Novo/Frog 1/72 DH.60G Gypsy Moth
|KIT:||Novo/Frog 1/72 DH.60G Gypsy Moth|
|KIT #:||F 189|
The de Havilland DH.60, colloquially known as Moth or Gipsy Moth, effectively kicked off the English aero club phenomenon of the late 1920s. Conceived by Geoffrey de Havilland as an aeroplane anyone could have in one’s garage, the light little two-seater was built in the thousands, and several dozen still fly today. You could travel to almost any town, city or village in the British Isles in this time and watch the pretty little biplanes flit about hither and yon. Freshly mown lawns, glimmering Rolls-Royces and Bentleys around the clubhouse, and the dying crackles of the Gipsy Major engine shutting down, the polished mahogany prop spinning to a stop….
The Moth was also used by a range of famous trailblazers in the so-called “Golden Age” of aviation, including such names as Amy Johnson and New Zealander Jean Batten. Miss Johnson flew her Moth, named “Jason”, from England to Australia in 1930, and Miss Batten did the same (later shipping the aircraft to New Zealand for a tour of that country) in a shorter amount of time. At the outbreak of the Second World War most surviving Moths were either placed in storage or impressed into military service, and what few remained after the cessation of hostilities became highly prized collector’s items. When they do become available on the market, the formerly humble DH.60 often reaches a premium price – mind you, if I wanted to experience the true aero club atmosphere of the 30s, I’d be quite glad to pay top dollar. In fact, I know a collector with a rather nice Moth for sale….oh for a larger bank balance!
Until the day I finally hand over the cheque for my very own 1:1 DH.60, this gem of a kit will more than suffice. I believe it was originally issued by FROG, but my copy is proudly emblazoned with NOVO logos. Mine was in the classic plastic bag with header card, featuring “box-art” of G-AAAH (the aforementioned “Jason” of UK-Oz fame) on the front and painting and decal placement instructions for both decal options.
One folded sheet of newsprint forms the instructions, with nine clear steps to follow. On the reverse are a potted history of the type as well as a very cool addition, “10 Top Model Tips” – using tweezers for small parts, painting whilst on the sprue etc etc. Nice to see a model company helping out the modelling public!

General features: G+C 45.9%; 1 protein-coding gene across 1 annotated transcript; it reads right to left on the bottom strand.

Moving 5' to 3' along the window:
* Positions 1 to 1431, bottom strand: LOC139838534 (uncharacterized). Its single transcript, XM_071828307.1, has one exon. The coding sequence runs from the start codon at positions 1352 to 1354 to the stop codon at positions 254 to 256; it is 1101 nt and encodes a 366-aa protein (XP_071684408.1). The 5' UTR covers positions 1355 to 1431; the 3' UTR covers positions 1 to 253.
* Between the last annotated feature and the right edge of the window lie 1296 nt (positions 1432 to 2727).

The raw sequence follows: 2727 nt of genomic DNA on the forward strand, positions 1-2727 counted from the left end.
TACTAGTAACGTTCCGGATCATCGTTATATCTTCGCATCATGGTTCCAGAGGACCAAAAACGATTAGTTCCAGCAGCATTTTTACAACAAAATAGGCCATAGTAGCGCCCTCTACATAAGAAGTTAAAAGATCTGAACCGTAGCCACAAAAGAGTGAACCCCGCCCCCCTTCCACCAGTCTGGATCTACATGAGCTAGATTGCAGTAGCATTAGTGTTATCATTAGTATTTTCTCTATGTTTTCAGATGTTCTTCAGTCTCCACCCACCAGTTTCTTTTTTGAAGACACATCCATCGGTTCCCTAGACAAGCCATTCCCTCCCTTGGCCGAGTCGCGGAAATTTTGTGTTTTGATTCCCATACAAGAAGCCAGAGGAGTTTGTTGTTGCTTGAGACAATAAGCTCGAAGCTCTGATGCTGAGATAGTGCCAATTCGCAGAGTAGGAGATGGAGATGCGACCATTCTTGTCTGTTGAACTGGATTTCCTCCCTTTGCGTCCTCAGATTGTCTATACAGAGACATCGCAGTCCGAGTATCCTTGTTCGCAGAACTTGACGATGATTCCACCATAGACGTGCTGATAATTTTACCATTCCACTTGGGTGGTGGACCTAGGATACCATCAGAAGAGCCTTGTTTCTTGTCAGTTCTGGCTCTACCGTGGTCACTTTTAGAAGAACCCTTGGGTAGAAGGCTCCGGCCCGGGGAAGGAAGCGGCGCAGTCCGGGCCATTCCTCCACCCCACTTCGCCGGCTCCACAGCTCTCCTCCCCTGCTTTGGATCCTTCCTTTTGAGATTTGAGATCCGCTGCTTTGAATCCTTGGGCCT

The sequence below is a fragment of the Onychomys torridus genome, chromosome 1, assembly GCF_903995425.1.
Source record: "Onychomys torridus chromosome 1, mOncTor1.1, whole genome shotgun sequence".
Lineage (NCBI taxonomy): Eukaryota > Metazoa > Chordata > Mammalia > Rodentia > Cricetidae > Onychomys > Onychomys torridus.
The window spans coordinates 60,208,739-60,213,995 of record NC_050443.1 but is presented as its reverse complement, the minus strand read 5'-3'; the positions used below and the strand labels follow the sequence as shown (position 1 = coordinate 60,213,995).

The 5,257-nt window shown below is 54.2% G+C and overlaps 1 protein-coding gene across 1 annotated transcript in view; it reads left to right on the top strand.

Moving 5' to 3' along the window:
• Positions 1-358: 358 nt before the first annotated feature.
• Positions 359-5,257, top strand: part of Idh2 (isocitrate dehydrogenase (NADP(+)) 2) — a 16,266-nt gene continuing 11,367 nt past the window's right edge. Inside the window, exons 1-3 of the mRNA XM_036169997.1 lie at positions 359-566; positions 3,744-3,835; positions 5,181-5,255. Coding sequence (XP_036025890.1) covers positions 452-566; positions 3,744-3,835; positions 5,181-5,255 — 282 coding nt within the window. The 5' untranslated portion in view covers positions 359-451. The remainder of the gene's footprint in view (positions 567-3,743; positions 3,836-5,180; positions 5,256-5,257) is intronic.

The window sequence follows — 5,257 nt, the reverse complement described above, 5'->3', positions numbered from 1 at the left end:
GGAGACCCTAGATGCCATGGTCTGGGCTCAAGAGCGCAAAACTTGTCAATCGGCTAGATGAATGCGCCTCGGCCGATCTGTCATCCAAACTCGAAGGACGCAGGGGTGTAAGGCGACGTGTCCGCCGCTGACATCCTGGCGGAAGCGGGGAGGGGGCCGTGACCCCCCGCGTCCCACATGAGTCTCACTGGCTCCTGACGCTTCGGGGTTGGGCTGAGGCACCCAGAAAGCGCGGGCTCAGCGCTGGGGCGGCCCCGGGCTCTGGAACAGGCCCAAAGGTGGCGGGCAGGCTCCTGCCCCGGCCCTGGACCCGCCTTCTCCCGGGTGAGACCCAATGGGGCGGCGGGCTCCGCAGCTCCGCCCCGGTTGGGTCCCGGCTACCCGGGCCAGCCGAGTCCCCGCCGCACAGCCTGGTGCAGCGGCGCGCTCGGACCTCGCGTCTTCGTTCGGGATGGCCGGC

The kit comes with two decal options – G-AAAH, the green and silver machine owned and flown by Amy Johnson, and an all-silver Moth of 601 (County of London) Squadron Auxiliary Air Force. On my example they were in less than perfect condition due to their age, but colouring looked spot on.
The kit itself consists of 35 parts in a fairly soft dark grey, with a small amount of flash on the trailing edges of the mainplanes (three parts – one-piece upper and two separate lower) and some rather nasty ejector pin marks on the inside of the two-piece tailplane and vertical tail. Separate control surfaces are included, but as I haven’t yet dry-fitted the parts I can’t comment either way on how good/bad they look once in place. No clear parts are included, but for the very keen or expert modeller it shouldn’t be too hard to make your own windscreen/s.
Accuracy seems all right – I spend my days around the comparatively more modern Tiger Moth, but looking at pictures of DH.60s it seems good – but one glaring fault is present in the kit: the distinctive DH W-shaped undercarriage strut (as shown in the box art) is replaced by a single straight-through axle. However, such a small part is easy enough to scratchbuild or poach from a Tiger kit. The box art shows Amy’s machine as it was on the England-Australia trip, with the front cockpit faired over, but no instructions or parts are included to allow you to represent this. Funny, as only one seat is included for the cockpit.
A nice touch is a slightly larger scale figure of Amy in her flying gear, so that you can build a small diorama of her before/after her record-making flight.
All in all this is a very nice little kit of a magnificent aircraft which, as with most (if not all) GA machines is one of precious few represented in kit form. I’m fairly sure it’s no longer in production anywhere, which is a shame, but fingers crossed it’s only a matter of time. Until one of the big manufacturers sees the potential in these old kits….ie, I’ll buy at least one….you’ll have to remain content scouring eBay and estate sales!
Kit courtesy of the eternally-generous Tony “rotorheadTX” Morgan.
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